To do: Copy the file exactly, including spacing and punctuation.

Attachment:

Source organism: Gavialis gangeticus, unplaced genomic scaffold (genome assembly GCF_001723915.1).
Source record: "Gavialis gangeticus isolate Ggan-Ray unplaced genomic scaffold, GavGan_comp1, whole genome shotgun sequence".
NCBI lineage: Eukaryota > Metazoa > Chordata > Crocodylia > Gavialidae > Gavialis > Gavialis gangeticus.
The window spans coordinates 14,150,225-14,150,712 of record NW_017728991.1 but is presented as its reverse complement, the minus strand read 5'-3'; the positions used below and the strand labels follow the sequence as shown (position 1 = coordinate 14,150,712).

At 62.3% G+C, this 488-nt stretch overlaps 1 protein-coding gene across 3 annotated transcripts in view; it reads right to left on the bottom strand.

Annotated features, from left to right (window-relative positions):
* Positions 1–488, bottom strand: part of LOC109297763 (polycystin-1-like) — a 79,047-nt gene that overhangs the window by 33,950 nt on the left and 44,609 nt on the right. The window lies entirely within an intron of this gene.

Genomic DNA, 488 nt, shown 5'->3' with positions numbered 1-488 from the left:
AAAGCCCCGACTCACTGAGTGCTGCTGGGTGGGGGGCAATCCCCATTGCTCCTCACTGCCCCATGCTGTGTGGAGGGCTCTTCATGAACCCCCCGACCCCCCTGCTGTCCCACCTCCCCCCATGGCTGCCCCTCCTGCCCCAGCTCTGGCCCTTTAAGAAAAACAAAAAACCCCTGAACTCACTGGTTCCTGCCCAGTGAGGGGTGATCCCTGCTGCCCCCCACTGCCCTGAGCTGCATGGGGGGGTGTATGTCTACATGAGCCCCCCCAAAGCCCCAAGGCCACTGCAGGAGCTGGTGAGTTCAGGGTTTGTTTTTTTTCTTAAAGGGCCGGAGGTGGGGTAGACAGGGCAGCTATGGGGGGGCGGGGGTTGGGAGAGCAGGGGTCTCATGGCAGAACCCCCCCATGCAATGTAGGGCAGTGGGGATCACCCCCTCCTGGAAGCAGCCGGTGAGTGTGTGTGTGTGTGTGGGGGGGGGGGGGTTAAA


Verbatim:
Source organism: Gavialis gangeticus, unplaced genomic scaffold (genome assembly GCF_001723915.1).
Source record: "Gavialis gangeticus isolate Ggan-Ray unplaced genomic scaffold, GavGan_comp1, whole genome shotgun sequence".
NCBI lineage: Eukaryota > Metazoa > Chordata > Crocodylia > Gavialidae > Gavialis > Gavialis gangeticus.
The window spans coordinates 14,150,225-14,150,712 of record NW_017728991.1 but is presented as its reverse complement, the minus strand read 5'-3'; the positions used below and the strand labels follow the sequence as shown (position 1 = coordinate 14,150,712).

At 62.3% G+C, this 488-nt stretch overlaps 1 protein-coding gene across 3 annotated transcripts in view; it reads right to left on the bottom strand.

Annotated features, from left to right (window-relative positions):
* Positions 1–488, bottom strand: part of LOC109297763 (polycystin-1-like) — a 79,047-nt gene that overhangs the window by 33,950 nt on the left and 44,609 nt on the right. The window lies entirely within an intron of this gene.

Genomic DNA, 488 nt, shown 5'->3' with positions numbered 1-488 from the left:
AAAGCCCCGACTCACTGAGTGCTGCTGGGTGGGGGGCAATCCCCATTGCTCCTCACTGCCCCATGCTGTGTGGAGGGCTCTTCATGAACCCCCCGACCCCCCTGCTGTCCCACCTCCCCCCATGGCTGCCCCTCCTGCCCCAGCTCTGGCCCTTTAAGAAAAACAAAAAACCCCTGAACTCACTGGTTCCTGCCCAGTGAGGGGTGATCCCTGCTGCCCCCCACTGCCCTGAGCTGCATGGGGGGGTGTATGTCTACATGAGCCCCCCCAAAGCCCCAAGGCCACTGCAGGAGCTGGTGAGTTCAGGGTTTGTTTTTTTTCTTAAAGGGCCGGAGGTGGGGTAGACAGGGCAGCTATGGGGGGGCGGGGGTTGGGAGAGCAGGGGTCTCATGGCAGAACCCCCCCATGCAATGTAGGGCAGTGGGGATCACCCCCTCCTGGAAGCAGCCGGTGAGTGTGTGTGTGTGTGTGGGGGGGGGGGGGTTAAA